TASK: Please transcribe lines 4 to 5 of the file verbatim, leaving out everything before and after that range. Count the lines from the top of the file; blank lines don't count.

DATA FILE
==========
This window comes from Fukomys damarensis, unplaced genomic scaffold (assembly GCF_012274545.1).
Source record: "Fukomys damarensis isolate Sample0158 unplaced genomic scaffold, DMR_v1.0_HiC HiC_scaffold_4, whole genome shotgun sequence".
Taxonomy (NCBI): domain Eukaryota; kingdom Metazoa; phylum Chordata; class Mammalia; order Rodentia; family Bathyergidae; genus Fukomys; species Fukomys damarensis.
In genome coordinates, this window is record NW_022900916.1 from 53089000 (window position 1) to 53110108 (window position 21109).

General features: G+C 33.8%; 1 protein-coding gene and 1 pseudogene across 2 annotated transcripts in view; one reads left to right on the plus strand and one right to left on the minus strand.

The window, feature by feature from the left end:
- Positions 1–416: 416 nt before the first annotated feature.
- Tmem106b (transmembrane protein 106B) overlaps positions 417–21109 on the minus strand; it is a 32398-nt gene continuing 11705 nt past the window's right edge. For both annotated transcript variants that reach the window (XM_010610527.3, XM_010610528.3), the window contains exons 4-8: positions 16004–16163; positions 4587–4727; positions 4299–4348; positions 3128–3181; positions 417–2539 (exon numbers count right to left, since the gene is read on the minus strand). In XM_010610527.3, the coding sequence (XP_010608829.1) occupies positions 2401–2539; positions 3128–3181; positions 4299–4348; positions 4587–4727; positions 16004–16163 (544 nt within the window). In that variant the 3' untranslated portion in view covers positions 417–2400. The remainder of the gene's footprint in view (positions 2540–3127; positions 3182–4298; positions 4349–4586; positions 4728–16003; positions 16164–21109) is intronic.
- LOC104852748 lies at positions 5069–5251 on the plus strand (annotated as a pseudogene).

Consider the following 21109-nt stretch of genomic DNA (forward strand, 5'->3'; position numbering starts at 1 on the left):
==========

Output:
In genome coordinates, this window is record NW_022900916.1 from 53089000 (window position 1) to 53110108 (window position 21109).

General features: G+C 33.8%; 1 protein-coding gene and 1 pseudogene across 2 annotated transcripts in view; one reads left to right on the plus strand and one right to left on the minus strand.